According to IBMThe Mozi, a relatively new one botnet is responsible for increase in Internet of Things (IoT) botnet activity.
The Mozi botnet has been used a lot in the last year and represented it 90% of IoT network traffic, observed between October 2019 and June 2020. However, the researchers found that it carried out attacks without trying to remove its competitors from breached systems.
On the other hand, the large increase in IoT attacks Appliances is not solely due to the effectiveness of the botnet. It is largely due to increased use of IoT devices worldwide. More Appliances mean more opportunities for attacks. According to IBM, there are about 31 billion IoT devices worldwide.
Researchers believe that the success of the Mozi botnet is based on usage "Command injection (CMDi)" attacks, which are based on incorrect configurations on IoT devices. The combination of increased use of IoT devices and incorrect protocols is responsible for increasing attacks. Of course, the prolonged remote work due to COVID-19, also plays an important role.
The researchers observed that almost all attacks targeting IoT devices use the CMDi technique for initial access. Mozi botnet utilizes CMDi using a "wget" shell command and then violates the rights to facilitate the intruders' interaction with the target system.
IBM said that on vulnerable devices, a file with the name was downloaded “Mozi.a” and then executed in MIPS architecture. The attack targets machines that use RISC computer architecture (MIPS is a "RISC instruction set architecture") and can enable a hacker to modify the firmware for installation of additional malware.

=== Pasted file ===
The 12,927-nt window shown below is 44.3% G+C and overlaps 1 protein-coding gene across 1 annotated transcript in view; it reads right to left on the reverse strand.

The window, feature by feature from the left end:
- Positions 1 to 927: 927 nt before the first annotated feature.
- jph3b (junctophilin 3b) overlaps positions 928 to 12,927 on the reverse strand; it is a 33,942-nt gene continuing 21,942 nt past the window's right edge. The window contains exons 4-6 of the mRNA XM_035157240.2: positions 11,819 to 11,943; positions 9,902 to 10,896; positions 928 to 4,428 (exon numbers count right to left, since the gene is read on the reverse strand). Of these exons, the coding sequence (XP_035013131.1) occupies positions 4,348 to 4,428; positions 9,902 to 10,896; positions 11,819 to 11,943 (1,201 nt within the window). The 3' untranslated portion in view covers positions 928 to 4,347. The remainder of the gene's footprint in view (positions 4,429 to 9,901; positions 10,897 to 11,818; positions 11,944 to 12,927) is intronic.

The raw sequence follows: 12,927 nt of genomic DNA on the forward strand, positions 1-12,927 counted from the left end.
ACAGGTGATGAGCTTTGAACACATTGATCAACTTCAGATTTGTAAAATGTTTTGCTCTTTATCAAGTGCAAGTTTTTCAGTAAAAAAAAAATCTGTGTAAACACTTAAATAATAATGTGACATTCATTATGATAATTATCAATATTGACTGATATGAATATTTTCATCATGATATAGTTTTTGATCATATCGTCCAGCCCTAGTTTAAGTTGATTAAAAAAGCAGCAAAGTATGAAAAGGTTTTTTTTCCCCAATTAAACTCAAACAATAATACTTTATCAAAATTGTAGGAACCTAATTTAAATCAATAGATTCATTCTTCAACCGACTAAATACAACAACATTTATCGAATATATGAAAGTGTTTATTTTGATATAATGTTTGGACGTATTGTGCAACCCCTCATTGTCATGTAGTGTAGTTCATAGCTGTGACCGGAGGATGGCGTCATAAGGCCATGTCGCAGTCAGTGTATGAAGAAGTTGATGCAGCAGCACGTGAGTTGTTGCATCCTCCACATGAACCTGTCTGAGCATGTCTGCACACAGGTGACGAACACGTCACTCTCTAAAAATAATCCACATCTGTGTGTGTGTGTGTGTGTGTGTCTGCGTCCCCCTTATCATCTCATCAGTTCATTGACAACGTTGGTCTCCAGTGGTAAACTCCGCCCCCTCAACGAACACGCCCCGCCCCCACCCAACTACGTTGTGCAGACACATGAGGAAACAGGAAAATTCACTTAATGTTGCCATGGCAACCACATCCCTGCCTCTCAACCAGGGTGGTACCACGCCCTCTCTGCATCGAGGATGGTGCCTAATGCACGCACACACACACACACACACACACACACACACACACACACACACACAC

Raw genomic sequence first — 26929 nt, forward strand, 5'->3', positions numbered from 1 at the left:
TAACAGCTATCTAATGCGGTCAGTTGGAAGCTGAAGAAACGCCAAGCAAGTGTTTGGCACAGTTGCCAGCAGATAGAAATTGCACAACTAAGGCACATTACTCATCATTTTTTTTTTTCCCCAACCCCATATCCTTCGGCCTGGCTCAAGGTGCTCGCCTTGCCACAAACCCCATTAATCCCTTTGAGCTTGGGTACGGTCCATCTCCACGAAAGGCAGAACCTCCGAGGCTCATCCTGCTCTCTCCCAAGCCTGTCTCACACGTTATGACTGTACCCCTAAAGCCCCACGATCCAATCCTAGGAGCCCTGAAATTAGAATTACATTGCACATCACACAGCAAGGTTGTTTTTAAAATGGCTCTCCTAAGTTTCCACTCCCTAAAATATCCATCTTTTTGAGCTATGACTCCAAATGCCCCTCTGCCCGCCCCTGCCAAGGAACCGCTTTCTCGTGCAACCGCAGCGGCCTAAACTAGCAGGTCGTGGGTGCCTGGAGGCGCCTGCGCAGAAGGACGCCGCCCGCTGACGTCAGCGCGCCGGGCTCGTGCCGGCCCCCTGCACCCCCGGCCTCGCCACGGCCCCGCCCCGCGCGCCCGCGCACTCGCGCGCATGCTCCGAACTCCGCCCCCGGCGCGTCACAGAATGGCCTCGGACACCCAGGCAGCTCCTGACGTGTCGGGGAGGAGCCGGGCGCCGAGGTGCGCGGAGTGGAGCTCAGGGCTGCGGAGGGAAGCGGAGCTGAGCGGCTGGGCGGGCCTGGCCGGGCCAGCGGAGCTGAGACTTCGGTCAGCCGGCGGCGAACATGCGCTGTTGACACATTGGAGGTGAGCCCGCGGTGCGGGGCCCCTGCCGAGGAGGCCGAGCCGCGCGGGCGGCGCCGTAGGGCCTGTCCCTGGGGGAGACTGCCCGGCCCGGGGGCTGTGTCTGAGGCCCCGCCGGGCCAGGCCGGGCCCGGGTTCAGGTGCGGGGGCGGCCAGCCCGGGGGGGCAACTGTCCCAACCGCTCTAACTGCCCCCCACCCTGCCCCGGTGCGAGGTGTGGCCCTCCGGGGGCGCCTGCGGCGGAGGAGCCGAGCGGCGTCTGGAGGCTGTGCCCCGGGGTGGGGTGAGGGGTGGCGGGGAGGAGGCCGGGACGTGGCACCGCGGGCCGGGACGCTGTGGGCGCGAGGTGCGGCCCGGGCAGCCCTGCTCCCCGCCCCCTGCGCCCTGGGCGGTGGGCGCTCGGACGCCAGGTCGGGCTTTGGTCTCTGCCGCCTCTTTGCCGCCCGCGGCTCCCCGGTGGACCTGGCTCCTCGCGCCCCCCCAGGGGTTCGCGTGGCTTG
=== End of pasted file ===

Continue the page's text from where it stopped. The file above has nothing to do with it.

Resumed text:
Mozi botnet targets many vulnerabilities to infect IoT devices: CVE-2017-17215 (Huawei HG532), CVE-2018-10561 / CVE-2018-10562 (GPON Routers), CVE-2014-8361 (Realtek SDK), CVE -2008-4873 (Sepal SPBOARD), CVE-2016-6277 (Netgear R7000 / R6400), CVE-2015-2051 (D-Link Devices), Eir D1000 wireless router command injection, Netgear setup.cgi RCE, execution of MVPower DVR commands , execute D-Link UPnP SOAP and RCE commands that affect many CCTV-DVR vendors.
The hackers behind Mozi botnet use infrastructure located mainly in China (84%).
"Mozi botnet is a peer-to-peer (P2P) botnet based on the distributed sloppy hash table (DSHT) protocol, which can be spread through exploits of IoT devices and weak telnet passwordsSays IBM.
According to IBM, the botnet can be used for realization denial-of-service attacks (DDoS), for execution of malicious commands, The perform additional payloads and collection of information.
In accordance with SecurityWeek, researchers stress that organizations that use IoT devices need to address this increasingly common threat. The "Command injection"Remains the main form of infection, so it is important to change the default settings of the device and make continuous checks to find possible gaps security.